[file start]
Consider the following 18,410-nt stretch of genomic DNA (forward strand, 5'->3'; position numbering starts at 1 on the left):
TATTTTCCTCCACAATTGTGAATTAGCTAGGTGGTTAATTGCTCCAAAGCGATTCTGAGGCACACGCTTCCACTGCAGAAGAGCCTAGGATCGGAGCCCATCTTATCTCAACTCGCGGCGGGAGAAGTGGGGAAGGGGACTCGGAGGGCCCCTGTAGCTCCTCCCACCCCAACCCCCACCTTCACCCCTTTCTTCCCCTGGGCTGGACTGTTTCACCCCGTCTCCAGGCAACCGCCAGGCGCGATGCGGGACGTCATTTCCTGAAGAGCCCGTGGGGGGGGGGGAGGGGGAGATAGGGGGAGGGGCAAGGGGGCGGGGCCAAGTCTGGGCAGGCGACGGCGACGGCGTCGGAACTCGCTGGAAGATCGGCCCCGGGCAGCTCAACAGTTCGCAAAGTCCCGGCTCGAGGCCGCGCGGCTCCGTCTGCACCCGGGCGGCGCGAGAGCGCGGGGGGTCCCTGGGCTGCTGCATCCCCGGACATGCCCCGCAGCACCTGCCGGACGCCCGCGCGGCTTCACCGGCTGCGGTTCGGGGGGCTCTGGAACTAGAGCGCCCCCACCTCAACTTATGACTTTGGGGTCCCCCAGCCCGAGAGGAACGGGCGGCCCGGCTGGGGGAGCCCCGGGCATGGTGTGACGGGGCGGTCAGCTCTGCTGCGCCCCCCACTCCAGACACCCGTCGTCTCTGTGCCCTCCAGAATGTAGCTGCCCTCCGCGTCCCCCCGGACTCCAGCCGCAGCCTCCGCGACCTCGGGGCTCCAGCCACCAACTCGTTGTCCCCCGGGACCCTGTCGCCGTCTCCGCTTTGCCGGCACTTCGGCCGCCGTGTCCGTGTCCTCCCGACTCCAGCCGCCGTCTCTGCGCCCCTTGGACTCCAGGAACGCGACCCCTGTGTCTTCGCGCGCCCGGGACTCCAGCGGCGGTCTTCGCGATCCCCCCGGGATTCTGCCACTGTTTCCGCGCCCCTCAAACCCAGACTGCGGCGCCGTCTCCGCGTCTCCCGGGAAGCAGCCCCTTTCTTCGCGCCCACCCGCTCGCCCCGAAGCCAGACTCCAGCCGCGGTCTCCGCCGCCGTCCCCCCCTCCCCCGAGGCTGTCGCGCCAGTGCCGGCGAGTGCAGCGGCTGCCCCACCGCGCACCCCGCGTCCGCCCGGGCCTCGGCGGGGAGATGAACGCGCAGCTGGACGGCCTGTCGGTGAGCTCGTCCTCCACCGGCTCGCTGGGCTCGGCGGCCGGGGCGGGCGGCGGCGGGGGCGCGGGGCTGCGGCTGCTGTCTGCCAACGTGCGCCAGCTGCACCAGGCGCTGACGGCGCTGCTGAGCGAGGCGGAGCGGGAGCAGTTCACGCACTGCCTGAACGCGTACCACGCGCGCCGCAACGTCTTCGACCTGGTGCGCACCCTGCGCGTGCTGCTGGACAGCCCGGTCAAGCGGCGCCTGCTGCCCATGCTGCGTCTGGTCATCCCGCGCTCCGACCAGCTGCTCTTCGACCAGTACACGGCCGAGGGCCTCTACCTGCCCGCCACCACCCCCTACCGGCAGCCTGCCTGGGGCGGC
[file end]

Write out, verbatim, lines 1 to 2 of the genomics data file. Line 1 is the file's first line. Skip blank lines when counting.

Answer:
Consider the following 18,410-nt stretch of genomic DNA (forward strand, 5'->3'; position numbering starts at 1 on the left):
TATTTTCCTCCACAATTGTGAATTAGCTAGGTGGTTAATTGCTCCAAAGCGATTCTGAGGCACACGCTTCCACTGCAGAAGAGCCTAGGATCGGAGCCCATCTTATCTCAACTCGCGGCGGGAGAAGTGGGGAAGGGGACTCGGAGGGCCCCTGTAGCTCCTCCCACCCCAACCCCCACCTTCACCCCTTTCTTCCCCTGGGCTGGACTGTTTCACCCCGTCTCCAGGCAACCGCCAGGCGCGATGCGGGACGTCATTTCCTGAAGAGCCCGTGGGGGGGGGGGAGGGGGAGATAGGGGGAGGGGCAAGGGGGCGGGGCCAAGTCTGGGCAGGCGACGGCGACGGCGTCGGAACTCGCTGGAAGATCGGCCCCGGGCAGCTCAACAGTTCGCAAAGTCCCGGCTCGAGGCCGCGCGGCTCCGTCTGCACCCGGGCGGCGCGAGAGCGCGGGGGGTCCCTGGGCTGCTGCATCCCCGGACATGCCCCGCAGCACCTGCCGGACGCCCGCGCGGCTTCACCGGCTGCGGTTCGGGGGGCTCTGGAACTAGAGCGCCCCCACCTCAACTTATGACTTTGGGGTCCCCCAGCCCGAGAGGAACGGGCGGCCCGGCTGGGGGAGCCCCGGGCATGGTGTGACGGGGCGGTCAGCTCTGCTGCGCCCCCCACTCCAGACACCCGTCGTCTCTGTGCCCTCCAGAATGTAGCTGCCCTCCGCGTCCCCCCGGACTCCAGCCGCAGCCTCCGCGACCTCGGGGCTCCAGCCACCAACTCGTTGTCCCCCGGGACCCTGTCGCCGTCTCCGCTTTGCCGGCACTTCGGCCGCCGTGTCCGTGTCCTCCCGACTCCAGCCGCCGTCTCTGCGCCCCTTGGACTCCAGGAACGCGACCCCTGTGTCTTCGCGCGCCCGGGACTCCAGCGGCGGTCTTCGCGATCCCCCCGGGATTCTGCCACTGTTTCCGCGCCCCTCAAACCCAGACTGCGGCGCCGTCTCCGCGTCTCCCGGGAAGCAGCCCCTTTCTTCGCGCCCACCCGCTCGCCCCGAAGCCAGACTCCAGCCGCGGTCTCCGCCGCCGTCCCCCCCTCCCCCGAGGCTGTCGCGCCAGTGCCGGCGAGTGCAGCGGCTGCCCCACCGCGCACCCCGCGTCCGCCCGGGCCTCGGCGGGGAGATGAACGCGCAGCTGGACGGCCTGTCGGTGAGCTCGTCCTCCACCGGCTCGCTGGGCTCGGCGGCCGGGGCGGGCGGCGGCGGGGGCGCGGGGCTGCGGCTGCTGTCTGCCAACGTGCGCCAGCTGCACCAGGCGCTGACGGCGCTGCTGAGCGAGGCGGAGCGGGAGCAGTTCACGCACTGCCTGAACGCGTACCACGCGCGCCGCAACGTCTTCGACCTGGTGCGCACCCTGCGCGTGCTGCTGGACAGCCCGGTCAAGCGGCGCCTGCTGCCCATGCTGCGTCTGGTCATCCCGCGCTCCGACCAGCTGCTCTTCGACCAGTACACGGCCGAGGGCCTCTACCTGCCCGCCACCACCCCCTACCGGCAGCCTGCCTGGGGCGGC